Broad, Early Learning: Where Designers Often Fail

Ah, the thrill of a new role: The blank canvas, the ability to take all you’ve learned and unleash it upon a new set of problems with an energized, passionate group of co-conspirators. What could possibly go wrong?

A common set of failure points for designers (and others) include taking inadequate time to:

  • Learn about the business and needs of other stakeholders.
  • Identify early wins in order to build credibility.
  • Develop cross-functional alliances.

Mastering these three areas will dramatically enhance your ability to make an impact in your new role.

Learning

It’s easy to take all the creative energy and excitement around a new role and come up with a prescriptive series of recommendations and changes from day one. It’s not a bad thing to want to do things in the best way you can or to want your new team to succeed. But do you fully understand the current situation? How did the team get here? What are landmines that you may not be aware of? What are the biggest unexploited opportunities out there? What is working and what’s not?

While getting to know your team members, asking these types of questions can help you to shape all that raw enthusiasm and desire for improvement into a truly impactful form. Those critical conversations can help you to identify early wins that will build credibility and lend weight to future improvements that you seek out.

Early Wins

When you join a team, people don’t know you. They haven’t seen your work yet. Learning as much as you can about the team makes a positive impression, but taking those insights and using them to secure early wins helps amplify that impression and generate credibility. Three to five clearly defined objectives with measurable key results, communicated often and transparently is a very strong way to operate. Once you’re part of the team, know the situation and the people you’re working with, and have the ammunition of those early wins under your belt, you are much better positioned to have changes or improvements greeted with enthusiasm and ultimately embraced. Because you’re not an oracular figure from a Greek myth: Your job is not to say things and be ignored, resulting in tragic outcomes. Your job is to get results. One of the biggest obstacles to getting results is securing cross-functional alliances.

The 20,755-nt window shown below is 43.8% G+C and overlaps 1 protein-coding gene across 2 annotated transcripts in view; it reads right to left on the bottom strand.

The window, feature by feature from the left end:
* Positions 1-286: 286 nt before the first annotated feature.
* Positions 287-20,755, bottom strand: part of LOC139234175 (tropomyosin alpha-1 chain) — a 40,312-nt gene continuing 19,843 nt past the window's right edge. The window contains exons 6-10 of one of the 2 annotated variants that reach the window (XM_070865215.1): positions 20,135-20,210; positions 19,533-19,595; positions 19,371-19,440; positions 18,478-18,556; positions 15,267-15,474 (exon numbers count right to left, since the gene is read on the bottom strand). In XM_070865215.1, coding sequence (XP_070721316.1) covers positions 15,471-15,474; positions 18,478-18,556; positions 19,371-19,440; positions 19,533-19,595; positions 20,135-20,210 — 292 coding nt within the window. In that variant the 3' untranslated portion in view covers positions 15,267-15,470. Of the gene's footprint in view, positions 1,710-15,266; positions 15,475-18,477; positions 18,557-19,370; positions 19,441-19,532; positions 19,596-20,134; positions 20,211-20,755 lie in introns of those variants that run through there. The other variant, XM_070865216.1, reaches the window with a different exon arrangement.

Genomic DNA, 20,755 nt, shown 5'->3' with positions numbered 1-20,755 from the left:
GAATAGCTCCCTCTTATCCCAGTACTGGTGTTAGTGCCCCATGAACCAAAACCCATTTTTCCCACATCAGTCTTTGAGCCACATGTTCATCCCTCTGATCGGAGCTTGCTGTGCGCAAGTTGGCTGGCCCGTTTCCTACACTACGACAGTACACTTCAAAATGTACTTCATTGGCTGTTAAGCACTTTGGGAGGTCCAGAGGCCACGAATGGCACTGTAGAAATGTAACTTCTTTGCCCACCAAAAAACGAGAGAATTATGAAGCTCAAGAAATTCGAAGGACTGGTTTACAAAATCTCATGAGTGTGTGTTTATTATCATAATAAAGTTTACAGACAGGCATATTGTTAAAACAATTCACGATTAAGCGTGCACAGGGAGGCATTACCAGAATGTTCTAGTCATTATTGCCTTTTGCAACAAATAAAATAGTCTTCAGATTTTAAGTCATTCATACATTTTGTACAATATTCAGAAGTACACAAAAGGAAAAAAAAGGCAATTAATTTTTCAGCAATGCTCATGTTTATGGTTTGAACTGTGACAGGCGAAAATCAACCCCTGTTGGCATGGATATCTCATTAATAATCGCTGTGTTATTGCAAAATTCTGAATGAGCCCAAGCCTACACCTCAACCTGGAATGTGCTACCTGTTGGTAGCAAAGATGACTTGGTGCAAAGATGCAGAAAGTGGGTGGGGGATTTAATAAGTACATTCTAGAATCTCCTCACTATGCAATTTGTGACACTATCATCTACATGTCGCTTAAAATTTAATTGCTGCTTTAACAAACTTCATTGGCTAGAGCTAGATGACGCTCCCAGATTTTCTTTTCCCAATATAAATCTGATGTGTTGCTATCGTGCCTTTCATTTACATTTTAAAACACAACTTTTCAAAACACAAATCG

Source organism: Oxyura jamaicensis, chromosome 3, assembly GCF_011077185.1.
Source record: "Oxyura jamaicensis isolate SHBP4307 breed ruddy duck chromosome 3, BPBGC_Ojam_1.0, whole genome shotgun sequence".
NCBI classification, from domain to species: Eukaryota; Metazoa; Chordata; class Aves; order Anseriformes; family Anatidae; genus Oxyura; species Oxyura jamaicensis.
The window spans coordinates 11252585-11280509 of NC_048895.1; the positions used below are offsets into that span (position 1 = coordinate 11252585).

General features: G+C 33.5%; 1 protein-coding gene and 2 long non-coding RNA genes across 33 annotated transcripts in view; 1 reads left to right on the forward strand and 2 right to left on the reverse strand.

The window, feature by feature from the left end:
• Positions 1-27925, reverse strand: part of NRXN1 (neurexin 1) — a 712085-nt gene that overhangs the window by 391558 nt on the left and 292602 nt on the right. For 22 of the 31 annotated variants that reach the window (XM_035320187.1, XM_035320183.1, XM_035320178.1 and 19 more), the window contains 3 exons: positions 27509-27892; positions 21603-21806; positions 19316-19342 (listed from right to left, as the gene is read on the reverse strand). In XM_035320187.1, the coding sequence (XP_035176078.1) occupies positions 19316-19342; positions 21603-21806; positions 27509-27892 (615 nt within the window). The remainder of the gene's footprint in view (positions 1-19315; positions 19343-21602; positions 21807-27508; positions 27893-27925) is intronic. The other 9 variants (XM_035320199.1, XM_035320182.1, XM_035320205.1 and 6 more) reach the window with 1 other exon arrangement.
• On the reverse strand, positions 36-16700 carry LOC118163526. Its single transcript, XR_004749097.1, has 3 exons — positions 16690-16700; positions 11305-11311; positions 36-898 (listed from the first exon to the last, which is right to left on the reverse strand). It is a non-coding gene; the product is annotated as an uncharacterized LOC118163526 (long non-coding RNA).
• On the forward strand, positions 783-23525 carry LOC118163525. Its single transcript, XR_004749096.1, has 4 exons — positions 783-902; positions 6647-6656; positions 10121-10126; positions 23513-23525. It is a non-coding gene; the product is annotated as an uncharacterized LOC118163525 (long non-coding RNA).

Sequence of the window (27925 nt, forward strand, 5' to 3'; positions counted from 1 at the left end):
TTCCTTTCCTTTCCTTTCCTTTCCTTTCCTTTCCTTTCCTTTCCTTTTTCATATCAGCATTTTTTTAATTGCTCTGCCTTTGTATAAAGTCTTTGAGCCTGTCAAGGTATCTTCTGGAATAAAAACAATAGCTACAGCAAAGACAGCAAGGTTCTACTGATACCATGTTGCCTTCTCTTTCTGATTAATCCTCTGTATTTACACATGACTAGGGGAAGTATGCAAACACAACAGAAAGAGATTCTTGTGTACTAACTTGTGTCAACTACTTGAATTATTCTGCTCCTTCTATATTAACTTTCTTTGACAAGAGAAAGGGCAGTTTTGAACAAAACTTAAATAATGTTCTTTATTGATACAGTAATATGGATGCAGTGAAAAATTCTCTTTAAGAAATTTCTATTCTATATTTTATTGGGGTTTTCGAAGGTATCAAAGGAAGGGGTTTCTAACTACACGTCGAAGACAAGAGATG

Alliances

“Run for mayor everywhere you go” — A Navy SEAL petty officer whose name I forget, from Jocko’s Podcast

Who has the power to help your initiatives and who has the power to block them? These are the questions you should be asking yourself early and often as you enter a new role. Identify those people, and make sure you spend time getting to know them, understanding them on a human level, and building familiarity with them. It’s great for the success of the team when the right people talk regularly, and it’s rare for individuals to go out of their way to consider and build those relationships, especially at a junior level. It’s much more common to just speak to those proximal to you: People on your team, of your background, with common interests. And that’s great, you should build relationships with as many people as you can. But don’t stop there. Think ahead about the impactful things you’ll want to do for your team in the coming year and figure out who may be pivotal in enabling those crucial objectives.

That ends my sage, wise words 🦉 on areas of great opportunity and risk for designers and others entering new roles. I got most of these ideas from applying The First 90 Days, Leadership, Strategy, and Tactics, and Measure What Matters to my experiences. Excellent books that I highly, highly recommend.

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